WASHINGTON -- The U.S. Court of Appeals for the FederalCircuit ruled here on Wednesday that Amgen's erythropoietin(EPO) patent is valid and enforceable, and is infringed byGenetics Institute's EPO patent.
The decision prohibits Genetics Institute Inc. of Cambridge,Mass., and its marketing partner, Chugai Pharmaceutical Co.Ltd. of Japan, from manufacturing or selling their Marogen-brand EPO in the United States.
The ruling caused GI (NASDAQ:GENI) to take a pounding in themarket, closing down $21.75 at $40.25 on more than 5 millionshares traded. Amgen Inc. (NASDAQ:AMGN) of Thousand Oaks,Calif., was up $12 at $113. Trading in the two stocks was notopened until 12:30 p.m. Eastern Time.
Nevertheless, some analysts discounted the long-term impactof the decision. "The real loss for GENI is psychological ratherthan financial," said Mark Simon, a biotech analyst at RobertsonStephens & Co. in San Francisco. "This was a very visible case,and they lost." Simon said most people had already concludedthat Upjohn, GI's licensee, would get no more than a 25 percentshare of the U.S. EPO market.
Margaret McGeorge, an analyst at Sutro & Co. in San Francisco,said GI might have to revise its expectation of breaking eventhis year, although GI had said it wasn't counting on a largepart of its revenues coming from EPO.
EPO is a protein that stimulates the production of red bloodcells by the bone marrow. It is used as a therapeutic to treatanemias associated with chronic renal failure. Amgen broughtits version of EPO, called Epogen, onto the U.S. market in 1989.The company estimates U.S. sales at $300 million per year.Epogen has orphan drug status in the United States.
Amgen's patent describes the purification of the DNAsequences encoding EPO, together with a method forengineering recombinant EPO in a host cell. GI's patent was forEPO itself and a method of purifying EPO from urine.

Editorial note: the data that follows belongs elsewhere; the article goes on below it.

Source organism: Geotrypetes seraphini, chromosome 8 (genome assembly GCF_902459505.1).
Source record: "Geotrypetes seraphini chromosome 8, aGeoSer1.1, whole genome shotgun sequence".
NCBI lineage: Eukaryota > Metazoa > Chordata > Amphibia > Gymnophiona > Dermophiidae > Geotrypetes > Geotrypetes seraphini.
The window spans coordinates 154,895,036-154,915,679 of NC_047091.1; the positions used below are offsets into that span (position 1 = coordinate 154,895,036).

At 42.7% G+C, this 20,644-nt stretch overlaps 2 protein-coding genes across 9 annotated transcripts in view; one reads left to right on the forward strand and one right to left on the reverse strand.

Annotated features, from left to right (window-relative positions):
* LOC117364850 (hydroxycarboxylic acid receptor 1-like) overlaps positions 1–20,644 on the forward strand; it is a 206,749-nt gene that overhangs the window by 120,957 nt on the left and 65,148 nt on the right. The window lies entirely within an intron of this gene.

The Appeals Court said that GI's EPO patent is invalid for lackof enablement, reversing a previous opinion from the U.S.District Court in Boston. GI has not decided whether it willappeal further.
A patent is considered enabled when it describes an inventionin sufficient detail to allow others to make and use it. TheDistrict Court ruled in December 1989 that both patents werevalid and that the U.S. manufacture of EPO by either side wouldinfringe the other's patent.
That ruling alone could not prevent Chugai from making EPO inJapan and then selling it in the United States. But the AppealsCourt has now overturned that decision, saying the districtcourt erred in judging GI's patent enabled when it allowed GIto use test-tube data to support claims for EPO's activity in thebody.
GI can still manufacture and sell EPO in Japan and Europe, acombined market estimated by the company to be worth $150million for fiscal 1990. But even abroad GI's days may benumbered. Amgen received a European patent for EPO late lastyear, and GI has filed, but not yet received, its patent. The twocompanies are already battling in the European patent courts.
-- Rachel Nowak Washington Bureau Chief
(c) 1997 American Health Consultants. All rights reserved.